Columbia Police explores alternative ways to respond to calls, keep officers engaged in the community.
This comes as the department is facing what Columbia Police Chief Skip Holbrook calls an “alarming” number of vacancies within its ranks, and an overburdened workforce.
Holbrook told WIS in an interview on Wednesday that recruiting has gone well, but retention has been an issue.
“Our departures have been what has been problematic, we’re just kind of trading punches and we’re not cutting down our number of vacancies at the rate we would like to.”
Columbia Police currently has 98 vacancies and is down about 25 percent of its total workforce.
In 2023, 14 officers departed the department, five of which left for jobs with other law enforcement agencies.
Holbrook presented the staffing numbers, along with some proposed recommendations, to Columbia City Council at a budget workshop on Tuesday.
Those staffing struggles, though not unique to Columbia Police, are putting a strain on uniformed officers, who are overworked and have little free time, according to Holbrook.
“So we want to look at ways that we might be able to reduce that demand so where they do have a moment to kind of breathe every day,” he said.
The ideal workload for officers, Holbrook said, would be if they spent one-third of their time responding to calls, one-third writing reports, and one-third on free time, which could be spent out in the community.
Currently, Columbia Police officers spent more than 90 percent of their time responding to calls, according to a recent study commissioned by the department.
“The problem that I see with our current staffing if we don’t improve is it’s not sustainable,” Holbrook said. “We have the mental fatigue, physical fatigue, people are just tired. And so we’ve got to do things smarter, and figure out some things that we might be able to take off our plate.”
To ease that workload, the department began conversations surrounding its calls for service, and how it could provide more flexibility to officers.
Columbia Police is considering outsourcing some tasks, such as mental health transports and responding to non-injury car crashes, to third parties.
Statutorily, the Richland County Sheriff’s Department is not required to handle wrecks.
“If it’s not anything that is drugs or domestic violence or high theft or something of that nature, I would definitely say outsourcing might be the way to go,” Lamona Gantt, who lives in Columbia, said.
The department also aims to modify an ordinance that would change the way it responds to alarm calls from residential and commercial security systems.
It would set up a graduated fine system, and after a certain number of false alarm calls, Columbia Police would stop responding to an alarm dispatch at that property.
Columbia Police responded to more than 11,000 alarm calls in 2022.
95 percent of those calls turned out to be false alarms.
“We have to change that behavior,” Holbrook said. “People have to take ownership of correcting, you know, if it’s human error, correct that. If it’s a technical error, correct that. So if we could knock that down in half, that is that much more time that our officers are able to be proactive.”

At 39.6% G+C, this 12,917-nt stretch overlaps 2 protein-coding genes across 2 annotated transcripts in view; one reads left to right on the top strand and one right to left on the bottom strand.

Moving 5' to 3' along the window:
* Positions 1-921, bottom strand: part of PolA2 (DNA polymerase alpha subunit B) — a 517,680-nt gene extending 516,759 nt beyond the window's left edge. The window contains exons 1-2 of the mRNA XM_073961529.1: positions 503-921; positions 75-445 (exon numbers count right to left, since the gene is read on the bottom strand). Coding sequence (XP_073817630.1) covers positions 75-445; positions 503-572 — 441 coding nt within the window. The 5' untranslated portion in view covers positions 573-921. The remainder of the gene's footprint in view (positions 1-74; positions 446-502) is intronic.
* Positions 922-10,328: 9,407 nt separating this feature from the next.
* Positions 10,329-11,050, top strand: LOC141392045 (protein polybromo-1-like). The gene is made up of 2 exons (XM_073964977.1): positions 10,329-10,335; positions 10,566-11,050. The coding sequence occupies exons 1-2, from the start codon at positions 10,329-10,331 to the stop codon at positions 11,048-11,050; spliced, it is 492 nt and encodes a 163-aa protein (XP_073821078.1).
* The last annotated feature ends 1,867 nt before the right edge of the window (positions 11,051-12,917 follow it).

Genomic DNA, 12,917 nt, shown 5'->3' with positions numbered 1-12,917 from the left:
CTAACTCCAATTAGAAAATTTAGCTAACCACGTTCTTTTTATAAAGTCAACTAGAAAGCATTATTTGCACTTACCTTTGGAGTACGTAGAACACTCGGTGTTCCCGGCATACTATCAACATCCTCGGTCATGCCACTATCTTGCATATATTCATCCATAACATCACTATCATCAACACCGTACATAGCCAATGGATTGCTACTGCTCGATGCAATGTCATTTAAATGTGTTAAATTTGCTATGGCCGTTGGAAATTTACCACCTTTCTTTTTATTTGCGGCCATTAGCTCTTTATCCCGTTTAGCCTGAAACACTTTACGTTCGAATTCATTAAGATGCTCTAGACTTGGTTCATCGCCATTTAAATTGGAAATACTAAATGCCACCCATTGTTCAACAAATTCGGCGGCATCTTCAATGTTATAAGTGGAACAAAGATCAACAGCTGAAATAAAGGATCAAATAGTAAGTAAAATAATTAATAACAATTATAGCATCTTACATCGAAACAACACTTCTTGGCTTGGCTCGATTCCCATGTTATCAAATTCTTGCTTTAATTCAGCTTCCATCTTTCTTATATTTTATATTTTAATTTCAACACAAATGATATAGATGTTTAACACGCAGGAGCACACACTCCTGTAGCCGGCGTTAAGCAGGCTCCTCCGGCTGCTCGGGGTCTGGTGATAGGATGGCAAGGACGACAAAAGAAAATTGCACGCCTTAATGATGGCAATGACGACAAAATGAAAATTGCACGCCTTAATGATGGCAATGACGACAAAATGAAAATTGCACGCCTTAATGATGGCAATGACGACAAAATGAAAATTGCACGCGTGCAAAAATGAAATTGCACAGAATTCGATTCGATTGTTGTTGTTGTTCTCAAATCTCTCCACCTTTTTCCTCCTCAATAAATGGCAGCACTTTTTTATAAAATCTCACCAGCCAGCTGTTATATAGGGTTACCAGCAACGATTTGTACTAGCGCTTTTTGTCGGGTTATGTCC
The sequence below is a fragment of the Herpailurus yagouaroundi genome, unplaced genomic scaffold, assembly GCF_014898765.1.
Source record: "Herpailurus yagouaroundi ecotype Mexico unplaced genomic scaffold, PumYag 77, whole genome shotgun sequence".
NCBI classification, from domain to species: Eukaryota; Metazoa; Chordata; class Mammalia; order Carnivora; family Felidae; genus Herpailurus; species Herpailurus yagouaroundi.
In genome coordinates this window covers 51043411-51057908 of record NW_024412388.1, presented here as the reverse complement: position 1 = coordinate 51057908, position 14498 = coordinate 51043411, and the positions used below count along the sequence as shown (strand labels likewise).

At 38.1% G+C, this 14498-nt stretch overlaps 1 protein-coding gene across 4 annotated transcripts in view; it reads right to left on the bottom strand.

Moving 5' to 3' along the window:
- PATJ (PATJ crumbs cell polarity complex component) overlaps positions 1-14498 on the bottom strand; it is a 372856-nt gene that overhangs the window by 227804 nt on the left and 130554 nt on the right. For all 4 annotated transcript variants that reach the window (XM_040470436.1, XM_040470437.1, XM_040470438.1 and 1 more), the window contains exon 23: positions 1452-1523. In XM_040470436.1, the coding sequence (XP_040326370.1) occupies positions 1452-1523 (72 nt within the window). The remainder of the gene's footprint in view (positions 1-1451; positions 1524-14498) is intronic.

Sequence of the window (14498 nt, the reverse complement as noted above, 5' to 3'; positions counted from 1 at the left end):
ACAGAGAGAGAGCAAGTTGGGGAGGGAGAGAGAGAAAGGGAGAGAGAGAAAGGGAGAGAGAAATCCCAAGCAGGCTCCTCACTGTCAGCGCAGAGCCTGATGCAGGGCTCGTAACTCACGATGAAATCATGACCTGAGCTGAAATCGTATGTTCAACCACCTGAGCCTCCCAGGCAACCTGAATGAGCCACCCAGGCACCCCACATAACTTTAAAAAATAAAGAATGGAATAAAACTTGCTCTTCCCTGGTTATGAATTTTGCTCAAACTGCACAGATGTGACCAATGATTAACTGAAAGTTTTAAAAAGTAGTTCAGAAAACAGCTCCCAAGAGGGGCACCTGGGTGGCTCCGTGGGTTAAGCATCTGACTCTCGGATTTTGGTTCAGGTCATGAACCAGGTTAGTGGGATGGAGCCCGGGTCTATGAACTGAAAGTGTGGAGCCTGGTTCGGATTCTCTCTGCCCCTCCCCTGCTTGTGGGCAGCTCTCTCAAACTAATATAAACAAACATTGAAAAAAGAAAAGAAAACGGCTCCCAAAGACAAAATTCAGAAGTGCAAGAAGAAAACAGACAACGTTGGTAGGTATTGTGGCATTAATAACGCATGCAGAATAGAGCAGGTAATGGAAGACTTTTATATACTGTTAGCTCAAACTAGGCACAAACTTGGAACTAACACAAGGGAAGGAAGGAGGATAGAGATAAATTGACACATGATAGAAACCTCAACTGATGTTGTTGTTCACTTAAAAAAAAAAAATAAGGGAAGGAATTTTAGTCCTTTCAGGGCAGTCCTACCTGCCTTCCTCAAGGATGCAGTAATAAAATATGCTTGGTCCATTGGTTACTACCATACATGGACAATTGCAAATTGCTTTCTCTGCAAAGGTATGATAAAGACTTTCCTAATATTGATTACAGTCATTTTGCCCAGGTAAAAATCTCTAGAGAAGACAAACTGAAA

The next step in the process for the false alarm ordinance, according to Chief Holbrook, is for the department’s legal team to construct one.
It would resemble the one that has been in place in Charlotte for several years, he said.
National data tracks with Columbia Police’s findings. Ninety-six percent of alarm system activations happen when no crime has been committed, according to the U.S. Department of Justice.
All these efforts aim to give officers more time to be out in the community.
“Over 90 percent of the time, all they’re going is from call to call to call, which gives them little to no time to engage the public in a way that is what we’re known for,” Holbrook said. “We’re very community-police oriented, and we’re not able to engage like we need to.”
Holbrook said he believes this would lead service quality to improve as well, despite the fact that staffing and retention have not impacted service delivery.
“You call us, we’re going to be there,” he said.
It would create more time for “proactive police work,” as Holbrook described it, which includes getting to know people in neighborhoods where officers regularly patrol.
“We think just the customer service will be better, the product that we’re delivering will be better,” he said.
Holbrook credited a new pay plan, implemented in October, that has helped with recruitment and retention.
Eight officers took the oath of office last Friday, according to a Columbia Police spokesperson.
The neighboring Forest Acres Police Department, which recently had a number of retirements, is currently down about 22 percent of its workforce.
Forest Acres Police Chief Don Robinson sent WIS a statement on staffing, which reads, “We are working hard to get back to full staff as soon as possible – we’ve made three new hires in the last 60 days. Because Forest Acres is a safe city that maintains some of the highest wages for law enforcement, we’ve always been a department where many officers made their careers here. In the last year, we had officers with 25, 30, and 40 years of tenure with us retire.
Those retirements came at a time when there are fewer cadets graduating from the police academy. Fortunately, we have incredible support from our city council who have done everything to make us as competitive as possible in the current market. Despite being down manpower, our current officers have helped us achieve a large reduction in crime. We remain grateful for their dedication to our community.”
As of Wednesday, RCSD said it was fully staffed.